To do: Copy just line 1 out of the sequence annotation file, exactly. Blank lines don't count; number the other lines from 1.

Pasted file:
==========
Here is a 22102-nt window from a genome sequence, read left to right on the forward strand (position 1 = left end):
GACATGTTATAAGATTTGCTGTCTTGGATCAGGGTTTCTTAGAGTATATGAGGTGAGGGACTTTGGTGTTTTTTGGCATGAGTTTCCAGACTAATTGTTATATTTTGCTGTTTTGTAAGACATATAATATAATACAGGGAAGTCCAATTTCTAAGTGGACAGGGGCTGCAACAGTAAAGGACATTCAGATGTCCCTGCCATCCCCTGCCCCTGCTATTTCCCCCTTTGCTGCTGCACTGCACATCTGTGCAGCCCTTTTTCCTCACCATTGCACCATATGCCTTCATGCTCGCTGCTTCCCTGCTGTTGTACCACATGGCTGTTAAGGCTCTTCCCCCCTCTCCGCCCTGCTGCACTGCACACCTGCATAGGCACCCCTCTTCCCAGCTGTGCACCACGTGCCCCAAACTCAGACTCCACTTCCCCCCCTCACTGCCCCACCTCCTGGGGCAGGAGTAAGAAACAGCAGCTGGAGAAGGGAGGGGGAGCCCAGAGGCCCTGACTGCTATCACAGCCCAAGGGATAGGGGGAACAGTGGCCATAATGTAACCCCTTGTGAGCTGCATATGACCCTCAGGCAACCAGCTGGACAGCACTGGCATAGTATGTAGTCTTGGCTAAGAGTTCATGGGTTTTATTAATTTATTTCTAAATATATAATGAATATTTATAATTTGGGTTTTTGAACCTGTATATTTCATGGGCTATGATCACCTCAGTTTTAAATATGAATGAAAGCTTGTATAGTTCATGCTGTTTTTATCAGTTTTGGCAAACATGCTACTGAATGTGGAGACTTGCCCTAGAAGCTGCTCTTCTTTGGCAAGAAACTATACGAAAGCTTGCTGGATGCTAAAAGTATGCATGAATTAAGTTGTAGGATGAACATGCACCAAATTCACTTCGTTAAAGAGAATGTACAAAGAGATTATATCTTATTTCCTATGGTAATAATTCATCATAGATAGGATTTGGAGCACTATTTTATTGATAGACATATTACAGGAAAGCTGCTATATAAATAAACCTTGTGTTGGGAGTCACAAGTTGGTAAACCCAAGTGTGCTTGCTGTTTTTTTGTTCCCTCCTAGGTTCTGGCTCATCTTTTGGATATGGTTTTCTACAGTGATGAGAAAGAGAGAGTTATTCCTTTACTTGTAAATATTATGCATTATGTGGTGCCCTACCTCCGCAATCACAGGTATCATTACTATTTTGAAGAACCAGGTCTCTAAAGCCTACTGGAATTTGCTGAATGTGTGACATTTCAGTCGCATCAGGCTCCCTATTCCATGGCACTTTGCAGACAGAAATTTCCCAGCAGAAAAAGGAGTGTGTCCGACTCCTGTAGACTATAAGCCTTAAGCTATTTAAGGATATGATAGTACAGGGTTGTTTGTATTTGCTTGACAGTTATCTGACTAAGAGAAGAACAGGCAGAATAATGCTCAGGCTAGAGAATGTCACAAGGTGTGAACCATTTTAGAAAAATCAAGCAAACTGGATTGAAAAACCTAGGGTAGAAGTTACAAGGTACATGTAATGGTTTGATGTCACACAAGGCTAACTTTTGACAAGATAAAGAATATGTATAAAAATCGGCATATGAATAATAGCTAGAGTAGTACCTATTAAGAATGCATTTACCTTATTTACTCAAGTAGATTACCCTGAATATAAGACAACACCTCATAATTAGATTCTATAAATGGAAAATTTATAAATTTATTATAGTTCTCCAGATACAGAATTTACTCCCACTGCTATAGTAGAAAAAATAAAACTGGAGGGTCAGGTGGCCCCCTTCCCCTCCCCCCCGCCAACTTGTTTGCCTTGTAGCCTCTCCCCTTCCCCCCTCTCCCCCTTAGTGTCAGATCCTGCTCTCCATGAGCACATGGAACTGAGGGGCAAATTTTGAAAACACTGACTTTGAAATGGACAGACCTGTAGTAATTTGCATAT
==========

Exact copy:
Here is a 22102-nt window from a genome sequence, read left to right on the forward strand (position 1 = left end):